February 20, 2019 / 5:43 AM / 3 months ago

India's top court finds Anil Ambani guilty of contempt in RCom-Ericsson case

NEW DELHI/MUMBAI (Reuters) - India’s Supreme Court on Wednesday found Anil Ambani, chairman of debt-laden Reliance Communications (RCom), guilty of contempt of court for wilfully failing to pay 5.5 billion rupees ($77.29 million) to telecom equipment maker Ericsson.

FILE PHOTO: Anil Ambani, chairman of the Reliance Anil Dhirubhai Ambani Group, addresses shareholders during the company's annual general meeting in Mumbai, India, September 18, 2018. REUTERS/Francis Mascarenhas/File Photo

The court ordered the billionaire and two RCom directors to pay 4.5 billion rupees to Ericsson within four weeks or risk a three-month jail term, according to a ruling from a two-member bench headed by Supreme Court judge Rohinton Fali Nariman.

RCom previously deposited more than 1 billion rupees with the court.

In a statement, the Indian telco said it respected the ruling and “shall comply with the same”.

An Ericsson spokeswoman said the firm welcomed the ruling and looked forward to RCom’s compliance.

The Swedish firm signed a deal in 2014 to manage and operate RCom’s network and last year approached the court over the unpaid dues.

The court asked RCom to repay the dues by Dec. 15, a deadline the company missed.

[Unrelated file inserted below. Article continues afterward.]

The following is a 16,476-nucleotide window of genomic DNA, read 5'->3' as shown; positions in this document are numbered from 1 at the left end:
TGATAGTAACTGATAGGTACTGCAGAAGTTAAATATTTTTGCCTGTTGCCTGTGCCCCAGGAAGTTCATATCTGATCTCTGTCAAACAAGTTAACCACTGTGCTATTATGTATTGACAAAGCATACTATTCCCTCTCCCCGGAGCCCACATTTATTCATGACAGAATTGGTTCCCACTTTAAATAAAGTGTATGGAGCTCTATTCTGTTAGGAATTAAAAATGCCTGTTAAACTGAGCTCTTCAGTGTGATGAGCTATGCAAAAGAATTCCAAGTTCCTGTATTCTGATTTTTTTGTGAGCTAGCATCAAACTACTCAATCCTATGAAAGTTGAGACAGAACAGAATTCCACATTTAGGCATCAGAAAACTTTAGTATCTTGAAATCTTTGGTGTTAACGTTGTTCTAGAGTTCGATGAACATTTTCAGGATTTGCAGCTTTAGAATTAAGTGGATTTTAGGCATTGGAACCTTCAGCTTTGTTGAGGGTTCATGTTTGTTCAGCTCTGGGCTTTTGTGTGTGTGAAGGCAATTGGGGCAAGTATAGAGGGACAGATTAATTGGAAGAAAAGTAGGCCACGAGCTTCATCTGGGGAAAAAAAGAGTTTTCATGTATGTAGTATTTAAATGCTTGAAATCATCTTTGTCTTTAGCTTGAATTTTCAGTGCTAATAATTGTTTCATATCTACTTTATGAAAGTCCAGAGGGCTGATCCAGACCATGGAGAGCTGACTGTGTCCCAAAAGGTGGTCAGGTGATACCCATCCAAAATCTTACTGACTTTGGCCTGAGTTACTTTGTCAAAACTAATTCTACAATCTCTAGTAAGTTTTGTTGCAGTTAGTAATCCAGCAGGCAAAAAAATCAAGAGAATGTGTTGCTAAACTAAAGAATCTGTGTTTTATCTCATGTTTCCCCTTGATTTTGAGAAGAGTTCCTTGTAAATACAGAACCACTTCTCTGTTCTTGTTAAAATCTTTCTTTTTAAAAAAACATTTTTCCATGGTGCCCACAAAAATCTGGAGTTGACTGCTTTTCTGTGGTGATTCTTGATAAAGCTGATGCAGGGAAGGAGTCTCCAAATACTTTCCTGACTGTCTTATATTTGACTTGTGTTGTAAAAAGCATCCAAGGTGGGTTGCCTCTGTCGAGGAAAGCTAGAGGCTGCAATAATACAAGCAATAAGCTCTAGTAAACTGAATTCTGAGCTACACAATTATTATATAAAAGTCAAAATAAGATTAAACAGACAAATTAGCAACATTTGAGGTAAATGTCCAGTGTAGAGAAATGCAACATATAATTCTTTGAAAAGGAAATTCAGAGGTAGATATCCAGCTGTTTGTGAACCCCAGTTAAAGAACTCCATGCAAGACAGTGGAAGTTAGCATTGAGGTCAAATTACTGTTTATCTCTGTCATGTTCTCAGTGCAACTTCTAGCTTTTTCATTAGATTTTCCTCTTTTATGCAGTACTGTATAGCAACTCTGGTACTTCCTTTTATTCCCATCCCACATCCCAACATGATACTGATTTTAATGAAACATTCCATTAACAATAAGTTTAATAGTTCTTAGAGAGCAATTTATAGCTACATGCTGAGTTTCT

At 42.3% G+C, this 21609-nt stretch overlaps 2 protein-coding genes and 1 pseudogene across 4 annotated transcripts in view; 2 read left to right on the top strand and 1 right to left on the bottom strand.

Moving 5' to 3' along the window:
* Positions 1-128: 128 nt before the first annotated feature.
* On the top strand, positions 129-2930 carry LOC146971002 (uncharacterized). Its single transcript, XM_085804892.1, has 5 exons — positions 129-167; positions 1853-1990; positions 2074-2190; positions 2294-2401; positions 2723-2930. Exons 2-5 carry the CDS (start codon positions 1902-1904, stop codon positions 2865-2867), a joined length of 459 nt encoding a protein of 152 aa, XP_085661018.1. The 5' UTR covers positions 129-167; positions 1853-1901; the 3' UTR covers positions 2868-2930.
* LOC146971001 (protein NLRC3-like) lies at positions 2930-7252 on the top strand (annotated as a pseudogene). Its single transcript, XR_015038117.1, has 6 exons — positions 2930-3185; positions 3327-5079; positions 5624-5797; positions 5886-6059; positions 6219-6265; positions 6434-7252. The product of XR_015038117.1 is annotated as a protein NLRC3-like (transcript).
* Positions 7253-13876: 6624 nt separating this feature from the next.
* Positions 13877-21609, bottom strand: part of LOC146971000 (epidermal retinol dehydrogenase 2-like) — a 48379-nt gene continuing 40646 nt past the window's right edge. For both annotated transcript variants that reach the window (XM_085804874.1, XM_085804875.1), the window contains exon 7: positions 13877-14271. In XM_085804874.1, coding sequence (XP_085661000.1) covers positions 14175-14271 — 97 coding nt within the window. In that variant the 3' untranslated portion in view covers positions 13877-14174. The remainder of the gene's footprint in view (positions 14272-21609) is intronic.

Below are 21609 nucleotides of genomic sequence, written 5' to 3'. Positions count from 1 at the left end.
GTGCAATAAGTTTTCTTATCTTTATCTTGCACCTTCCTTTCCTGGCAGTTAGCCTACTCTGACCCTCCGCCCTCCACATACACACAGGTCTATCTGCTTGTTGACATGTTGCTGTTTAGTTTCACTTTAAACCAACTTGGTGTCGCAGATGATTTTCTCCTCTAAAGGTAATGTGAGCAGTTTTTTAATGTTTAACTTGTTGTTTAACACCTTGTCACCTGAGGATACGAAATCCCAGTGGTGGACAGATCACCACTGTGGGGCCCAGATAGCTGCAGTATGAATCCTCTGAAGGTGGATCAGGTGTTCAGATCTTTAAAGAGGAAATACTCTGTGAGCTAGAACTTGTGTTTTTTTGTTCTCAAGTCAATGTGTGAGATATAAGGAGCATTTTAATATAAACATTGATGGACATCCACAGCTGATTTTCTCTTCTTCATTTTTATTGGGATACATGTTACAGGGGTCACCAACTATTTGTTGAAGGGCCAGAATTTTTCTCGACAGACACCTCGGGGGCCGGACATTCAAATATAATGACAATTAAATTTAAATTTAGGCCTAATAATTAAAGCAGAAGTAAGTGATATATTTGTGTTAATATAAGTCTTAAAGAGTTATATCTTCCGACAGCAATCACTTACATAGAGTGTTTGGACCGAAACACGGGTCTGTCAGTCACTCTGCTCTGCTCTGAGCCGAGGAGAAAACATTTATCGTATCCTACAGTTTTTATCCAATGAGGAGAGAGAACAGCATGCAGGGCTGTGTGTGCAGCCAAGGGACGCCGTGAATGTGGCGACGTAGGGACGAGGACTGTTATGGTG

RCom has struggled for cash partly a result of a price war triggered by the market entrance of Reliance Jio Infocomm, controlled by Anil’s elder brother and Asia’s richest man, Mukesh Ambani.

Earlier this month, RCom told the court that a deal to sell fiber and tower assets to Reliance Jio failed, prompting RCom to turn to bankruptcy courts for debt resolution and hence was not in a position to pay the dues.

RCom owed banks $7 billion as of March 2017, when it last made its debt level public. It also owes money to telecom equipment vendors.

“It will be very difficult for RCom to meet the ordered payment and group companies might be utilized to pay the dues through inter-corporate loans,” said Sameer Kalra, equity research analyst and founder of Target Investing.

“This puts risk on group companies as well and might result in the delay in the sale of stakes in other companies,” he said.

After the ruling, shares fell sharply in Anil Ambani-controlled companies such as Reliance Capital, Reliance Infrastructure, Reliance Power, Reliance Naval and Engineering, Reliance Home Finance and Reliance Nippon Life Asset Management.

Reporting by Suchitra Mohanty in NEW DELHI and Rajendra Jadhav in MUMBAI; Additional reporting by Promit Mukherjee; Editing by Euan Rocha and Christopher Cushing

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